The histories [of Smith and Hickock among others in a study in The American Journal of Psychiatry] revealed in each a severe degree of sexual inhibition. To all of them adult women were threatening creatures . . . All of them too had been concerned throughout their early years about being considered ‘sissies’.” And all had suffered “severe emotional deprivation in early life”.

Ellipsis in original. This makes me suspect that 'alienation' is the wrong term here. We've moved into something more like psychological profiling. The problem now is that the suspect in the airport terror case and the suicide bombers last July do not appear to fit this profile. Perhaps if there are detailed psychiatric reports when this is all over, we will see evidence that they do meet this criteria. But, personally, I doubt it.
DA concludes with what he thinks is really to blame:

[C]ertain preachers or certain organisations provide a space where blowing up planes can be made to seem like a wonderful act.

As if happens, I'm largely sympathetic to this. I think most young men, are for a time, as DA says of Richard Reid, "violence in search of a cause, not the other way around." We see a lot of this: whether in Old Firm matches, or the enthusiasm with which people enlisted for WWI, despite never having left their own counties in most cases, and probably knowing nothing about Belgium other than there was a ruck going on there. The real problem is where and how they channel their energies. I don't know the solution, but I hope it involves a lot more cricket and lot less mosque-going.
I realise that this has been over-long, and I did think about not posting it. However, as luck would have it, this afternoon I came across a member of the clergy using 'alienation' is just the loose dilettante way I described earlier in (of course) tehgrauniad: Soon after the bombings of 7/7 a group of Tory MPs wrote a joint letter to the Spectator, arguing that Muslim alienation was exacerbated by declining standards of public morality. (Spectator letters are behind a subscription wall. However the Beeb summarises.)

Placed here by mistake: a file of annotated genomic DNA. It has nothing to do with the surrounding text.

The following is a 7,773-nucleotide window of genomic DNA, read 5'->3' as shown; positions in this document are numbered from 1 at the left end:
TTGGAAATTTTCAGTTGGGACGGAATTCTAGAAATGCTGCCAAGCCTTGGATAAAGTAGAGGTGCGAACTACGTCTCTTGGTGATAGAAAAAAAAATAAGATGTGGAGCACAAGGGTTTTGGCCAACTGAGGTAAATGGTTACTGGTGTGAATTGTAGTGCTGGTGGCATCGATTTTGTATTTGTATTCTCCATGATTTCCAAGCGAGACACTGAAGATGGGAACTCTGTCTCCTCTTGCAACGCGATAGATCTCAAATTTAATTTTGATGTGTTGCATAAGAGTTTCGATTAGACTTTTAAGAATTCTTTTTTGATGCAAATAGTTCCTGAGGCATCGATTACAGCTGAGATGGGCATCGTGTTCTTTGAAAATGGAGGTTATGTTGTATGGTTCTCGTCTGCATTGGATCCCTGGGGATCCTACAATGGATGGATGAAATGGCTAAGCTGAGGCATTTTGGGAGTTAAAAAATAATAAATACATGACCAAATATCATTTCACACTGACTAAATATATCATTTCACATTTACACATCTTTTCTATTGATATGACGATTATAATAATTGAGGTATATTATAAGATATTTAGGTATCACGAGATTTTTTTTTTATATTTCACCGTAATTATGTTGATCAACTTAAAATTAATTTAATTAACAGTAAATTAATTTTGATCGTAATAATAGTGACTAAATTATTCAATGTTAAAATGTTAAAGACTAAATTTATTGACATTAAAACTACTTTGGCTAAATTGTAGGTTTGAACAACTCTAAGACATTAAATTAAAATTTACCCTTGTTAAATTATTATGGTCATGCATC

So where am I on this? I think there's something in 'alienation', but not as it's thrown around by the clergy. And I think there's something in personal history, too. And to reuse (again) my current favourite Nietzsche quote "Insanity in individuals is something rare — but in groups, parties, nations and epochs, it is the rule."
Where DA is on this, I'm less certain.

Three questions for Dave

Perhaps rhetorical, perhaps not, but since he is this week mostly talking about what recruits young men to extremist revolutionary causes, I'm more interested in something closer to home than "In Cold Blood" (which of course, had as one of its most important themes the fact that the murders were carried out without reason, rather than for a cause of global geopolitical significance).

Dave, when you disrupted that episode of University Challenge with your Eurocommunist mates:

1. What were you thinking about, really? As it seemed then, and as it seems now?

2. Did the global struggle of the working class have nothing, something, or everything to do with it, and if the answer isn't "nothing", then why do you think it was you, rather than other grammar school boys and sons of academics, that decided to devote so much of your life to it?

3. If things had been just a little bit different, if the YOung Communists' League had zigged rather than zagged, doctrinally, during the 1970s, are you really sure that given what you actually did do, broadly in the name of Communism, there is no possible world in which you might not have done something violent?

Just thinking out loud really.

Monday, August 28, 2006

The Flipping Finger Flips, And Having Flipped, Moves On

Both our boys seem to be have taken holidays, leaving Aaro Watch with nothing to do. (I gather from the comments to Matthew Turner's post on the Euston Manifesto Labour Conference Meet-up that Nick Cohen was the only EM signatory who did not contribute to their recent flyer. And he's their best writer, too.) So, while they're away, let us to turn to another (former) lefty hawk.

What the hell was Christopher Hitchens thinking? I know a little about US television -- enough to know that this doesn't go down well, and in future producers and bookers will know him as 'that English guy who gave to finger to the audience.' And what provoked him? The audience clapped a point he disagreed with. Hitchens is a seasoned debater; in the past, he's been big enough to deal with hecklers. Losing your cool when the other guy scores a point is just idiotic.

And what was the point? Hitchens had said that Ahmadinejad believes "that the Messiah is about to come back" (which he does). Bill Maher interupted with "So does George Bush, by the way." (This is somewhat more controversial, Bush is Openly Religious, to a Point.)